"We were!" Bree cries, wriggling like a puppy. "And look! Santa ate ALL of the cookies we made!"
"And the reindeers ate the carrots!" Jamie chimes in, bouncing on his toes. "And all the elf-donuts are gone!"
I lean toward Edward before thinking, the act mere habit. "Elf-donuts?"
"Cheerios dusted with powdered sugar," he murmurs, still watching his niece and nephew. "Something Rosalie saw on Pantress."
"Pinterest," I correct.
He shrugs. "Okay." I'm still watching him when he lifts his gaze from the kids to the staircase, where Alice is descending with Jasper behind her. She's wearing the white bathrobe with ice-blue snowflakes that she had in college, and her face is slightly pale. Jasper's hair is nearly as disastrous as Edward's, and he has one hand out as if to catch Alice in case she pitches forward down the stairs. When I look back at Edward, he's squinting at Alice, his lip moving slightly as he chews on it, considering her. When she reaches the bottom of the staircase, his expression clears and sharpens as he watches her cross the room and lower herself gently to the cream-colored sofa.
"Morning, everyone," she says, watching as Jamie and Bree study the red-and-white-striped packages piled beneath the tree. In the chorus of responses, I realize Edward has left the room. Settling on the couch beside Alice, I bump her with my shoulder.
"Merry Christmas," I say, and she gives me a small smile, bumping me back.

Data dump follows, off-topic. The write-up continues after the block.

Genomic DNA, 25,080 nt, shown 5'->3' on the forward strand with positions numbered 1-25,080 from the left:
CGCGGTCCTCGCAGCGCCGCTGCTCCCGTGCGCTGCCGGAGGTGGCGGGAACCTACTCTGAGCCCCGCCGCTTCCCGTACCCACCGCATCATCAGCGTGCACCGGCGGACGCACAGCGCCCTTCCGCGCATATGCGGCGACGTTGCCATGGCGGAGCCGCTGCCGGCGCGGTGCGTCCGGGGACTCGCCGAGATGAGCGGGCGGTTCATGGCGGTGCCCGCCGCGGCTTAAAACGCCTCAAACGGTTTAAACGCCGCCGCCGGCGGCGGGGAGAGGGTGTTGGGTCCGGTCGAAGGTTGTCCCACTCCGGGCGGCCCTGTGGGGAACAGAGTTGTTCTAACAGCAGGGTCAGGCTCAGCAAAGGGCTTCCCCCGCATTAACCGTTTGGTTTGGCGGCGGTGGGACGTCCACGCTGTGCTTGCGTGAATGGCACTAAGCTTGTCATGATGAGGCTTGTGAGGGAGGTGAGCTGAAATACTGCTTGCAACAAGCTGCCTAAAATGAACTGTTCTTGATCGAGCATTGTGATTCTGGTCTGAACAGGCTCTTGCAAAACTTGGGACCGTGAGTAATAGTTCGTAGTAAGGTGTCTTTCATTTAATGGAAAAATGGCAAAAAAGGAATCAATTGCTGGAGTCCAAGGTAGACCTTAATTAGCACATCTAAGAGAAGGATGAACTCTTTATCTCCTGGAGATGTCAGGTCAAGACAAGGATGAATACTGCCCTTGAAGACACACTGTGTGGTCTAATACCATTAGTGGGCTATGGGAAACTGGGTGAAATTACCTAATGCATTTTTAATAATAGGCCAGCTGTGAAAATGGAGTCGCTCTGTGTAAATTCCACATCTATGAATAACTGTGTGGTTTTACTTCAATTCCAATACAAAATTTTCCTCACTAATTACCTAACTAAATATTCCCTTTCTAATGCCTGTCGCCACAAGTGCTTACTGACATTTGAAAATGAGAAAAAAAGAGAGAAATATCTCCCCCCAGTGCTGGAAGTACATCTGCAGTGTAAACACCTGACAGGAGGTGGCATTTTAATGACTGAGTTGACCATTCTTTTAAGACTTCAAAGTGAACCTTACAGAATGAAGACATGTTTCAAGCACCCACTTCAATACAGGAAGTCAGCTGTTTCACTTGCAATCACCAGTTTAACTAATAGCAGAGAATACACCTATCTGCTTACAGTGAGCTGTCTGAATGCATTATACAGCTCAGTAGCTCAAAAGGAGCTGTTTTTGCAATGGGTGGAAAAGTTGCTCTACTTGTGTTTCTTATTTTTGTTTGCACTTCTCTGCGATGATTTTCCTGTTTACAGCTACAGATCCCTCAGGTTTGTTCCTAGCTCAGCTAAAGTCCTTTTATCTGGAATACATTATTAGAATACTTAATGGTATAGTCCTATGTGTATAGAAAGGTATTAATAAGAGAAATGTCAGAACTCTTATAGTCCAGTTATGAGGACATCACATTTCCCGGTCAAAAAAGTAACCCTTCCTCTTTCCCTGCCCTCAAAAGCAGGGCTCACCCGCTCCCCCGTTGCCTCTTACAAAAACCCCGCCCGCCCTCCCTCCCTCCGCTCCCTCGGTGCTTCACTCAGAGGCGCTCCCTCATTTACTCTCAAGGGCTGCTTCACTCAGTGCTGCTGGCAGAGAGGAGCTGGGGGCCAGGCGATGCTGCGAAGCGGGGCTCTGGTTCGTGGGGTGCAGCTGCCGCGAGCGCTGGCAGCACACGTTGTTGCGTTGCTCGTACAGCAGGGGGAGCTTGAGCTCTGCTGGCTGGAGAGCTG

I look up to where Jasper is leaning over the back of the sofa, his hands braced on either side of Alice's shoulders. "Merry Christmas to you."
He beams at me. "Same to you, Bell."
Edward reappears on the other side of Alice a moment later with a steaming mug, the string of a teabag dangling over its lip. Alice begins to shake her head, but Edward leans forward and whispers something in her ear. When he pulls back, she looks surprised for a moment before ducking her head to smell at the mug. The small crease that had been between her eyebrows smoothes out, and she bumps him with her other shoulder in thanks. Edward watches her profile for a minute, a soft smile on his face, before pressing a kiss to her temple and turning to where the kids are humming like live wires beside the mountain of presents. He sinks back into the couch cushions and props the ankle of his right foot over his left knee.
"Wait!" Esme yelps. "Wait, just let me get my camera!" And, in true Cullen fashion, she doesn't emerge from the office off the foyer with any old point-and-shoot camera, but a Canon DSLR with a bounce flash and a wide-angle lens and a bag of accessories dangling from her shoulder. "Okay. Okay, I'm ready."
What ensues is a hurricane of wrapping paper. The kids tear through a pile of games, books, clothes, and toys. And, finally, because my honorary brother and sister-in-law are awesome, two tiny boxes of equal size. When the kids open them, Rosalie and Emmett explain that each box represents a child in another country whose family can't afford to send him or her to school, and this year, one of their gifts to their children is to let them give other kids access to education. And, because my honorary brother and sister-in-law have already done an amazing job raising their kids, Jamie and Bree are almost more excited about this than about nearly any other gift.